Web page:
Persistence, performance, and goal setting in massive open online courses

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Goal setting is an important component in successful teaching and learning, but relatively little is known about its impact on course persistence and achievement in massive open online courses. Using an experimental design and employing a variety of data including student writings, content-related assignment attempts, and quantitative achievement in the courses, we compared the outcomes of two groups of learners who were given different writing prompts at the beginning of their course. While no overall effects of writing prompt type on the dependent variables were observed, highly statistically significant differences were found when goal writings were more closely examined and compared via qualitative coding. When learners’ written responses to prompts contained either learning or performance goals, those participants both achieved more and engaged in learning longer than participants whose written responses did not fall into either of these categories. Practitioner notes What is already known about this topic Goals are related to students’ behaviors and performance. Performance goals’ influences on learning have inconsistent results, while learning goals are considered beneficial. What this paper adds The effects of conscious goal setting in massive open online courses (MOOCs) may be different from traditional learning contexts. Having either learning and performance goals results in better persistence and performance than not having these goals. Implications for practice and/or policy More interventions should be designed to help MOOC learners set and commit to their goals. Use MOOC learner's learning and performance goals to promote learning and persistence.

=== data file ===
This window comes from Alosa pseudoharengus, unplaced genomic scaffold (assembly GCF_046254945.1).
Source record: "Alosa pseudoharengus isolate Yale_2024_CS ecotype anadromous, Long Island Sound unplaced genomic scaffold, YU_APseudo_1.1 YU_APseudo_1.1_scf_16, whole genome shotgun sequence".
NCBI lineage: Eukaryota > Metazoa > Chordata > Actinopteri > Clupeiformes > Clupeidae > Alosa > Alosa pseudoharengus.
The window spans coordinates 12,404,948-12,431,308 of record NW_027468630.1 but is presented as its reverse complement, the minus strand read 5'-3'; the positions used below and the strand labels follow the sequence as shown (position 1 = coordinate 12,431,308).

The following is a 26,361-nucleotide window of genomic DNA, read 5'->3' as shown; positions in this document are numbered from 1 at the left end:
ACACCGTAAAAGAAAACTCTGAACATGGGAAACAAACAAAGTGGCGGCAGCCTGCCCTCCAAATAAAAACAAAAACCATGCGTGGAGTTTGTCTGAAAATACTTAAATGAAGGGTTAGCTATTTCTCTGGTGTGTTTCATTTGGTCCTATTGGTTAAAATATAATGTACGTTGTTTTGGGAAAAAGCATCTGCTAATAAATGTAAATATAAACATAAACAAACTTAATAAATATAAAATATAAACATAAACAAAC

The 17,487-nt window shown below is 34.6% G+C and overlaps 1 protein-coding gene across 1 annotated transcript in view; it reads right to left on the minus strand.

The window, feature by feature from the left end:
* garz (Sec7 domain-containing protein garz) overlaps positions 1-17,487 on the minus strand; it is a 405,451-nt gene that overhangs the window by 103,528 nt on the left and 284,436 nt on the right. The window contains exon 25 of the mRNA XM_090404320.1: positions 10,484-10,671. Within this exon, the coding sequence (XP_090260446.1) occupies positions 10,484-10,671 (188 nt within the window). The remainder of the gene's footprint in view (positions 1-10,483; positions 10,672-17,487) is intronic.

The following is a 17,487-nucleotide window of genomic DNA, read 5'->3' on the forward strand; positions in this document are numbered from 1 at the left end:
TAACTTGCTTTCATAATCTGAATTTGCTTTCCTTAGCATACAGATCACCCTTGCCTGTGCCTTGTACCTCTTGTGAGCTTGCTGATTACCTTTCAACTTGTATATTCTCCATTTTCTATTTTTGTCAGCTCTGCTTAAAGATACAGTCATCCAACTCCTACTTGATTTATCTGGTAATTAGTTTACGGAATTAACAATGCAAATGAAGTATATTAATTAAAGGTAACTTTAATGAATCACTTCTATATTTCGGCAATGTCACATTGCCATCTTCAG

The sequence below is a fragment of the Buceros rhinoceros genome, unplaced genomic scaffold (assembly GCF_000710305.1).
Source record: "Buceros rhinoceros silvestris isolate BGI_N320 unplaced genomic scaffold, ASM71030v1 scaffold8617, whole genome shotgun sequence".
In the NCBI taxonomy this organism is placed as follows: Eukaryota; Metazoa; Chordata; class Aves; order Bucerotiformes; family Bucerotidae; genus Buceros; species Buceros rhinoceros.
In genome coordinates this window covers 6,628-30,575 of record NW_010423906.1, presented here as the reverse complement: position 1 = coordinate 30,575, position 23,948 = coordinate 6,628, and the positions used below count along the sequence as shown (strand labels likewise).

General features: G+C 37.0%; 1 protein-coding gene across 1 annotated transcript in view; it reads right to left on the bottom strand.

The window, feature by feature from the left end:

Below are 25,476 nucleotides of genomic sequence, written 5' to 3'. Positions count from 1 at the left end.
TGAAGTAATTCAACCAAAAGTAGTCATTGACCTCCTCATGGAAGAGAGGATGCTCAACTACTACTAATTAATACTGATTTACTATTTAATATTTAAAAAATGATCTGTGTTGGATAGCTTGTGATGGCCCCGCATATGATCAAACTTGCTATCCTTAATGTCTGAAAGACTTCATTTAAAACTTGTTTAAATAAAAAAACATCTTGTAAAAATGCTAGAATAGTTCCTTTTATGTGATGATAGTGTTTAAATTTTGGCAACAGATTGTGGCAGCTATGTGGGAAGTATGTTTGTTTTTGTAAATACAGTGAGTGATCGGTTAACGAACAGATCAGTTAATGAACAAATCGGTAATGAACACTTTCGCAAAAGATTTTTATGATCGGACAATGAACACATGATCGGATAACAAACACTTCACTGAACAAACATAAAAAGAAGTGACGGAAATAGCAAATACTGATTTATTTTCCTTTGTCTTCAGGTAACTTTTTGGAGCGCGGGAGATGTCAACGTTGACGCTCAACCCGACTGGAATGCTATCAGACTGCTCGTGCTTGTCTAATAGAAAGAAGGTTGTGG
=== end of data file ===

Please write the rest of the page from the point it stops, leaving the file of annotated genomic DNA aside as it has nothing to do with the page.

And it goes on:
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Li, K, J Johnsen and DA Canelas (2021). Persistence, performance, and goal setting in massive open online courses. British Journal of Educational Technology, 52(3). pp. 1215–1229. 10.1111/bjet.13068 Retrieved from

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Dorian Canelas

Associate Professor of the Practice of Chemistry

Prof. Canelas has been active in implementation of student-centered pedagogies and developing programs to increase undergraduate retention in science tracks. Research interests include chemical education research and the scholarship of teaching and learning as well as macromolecules for industrial and biological applications, such as microelectronics, coatings, membranes, gene therapy delivery, and blood compatibility.

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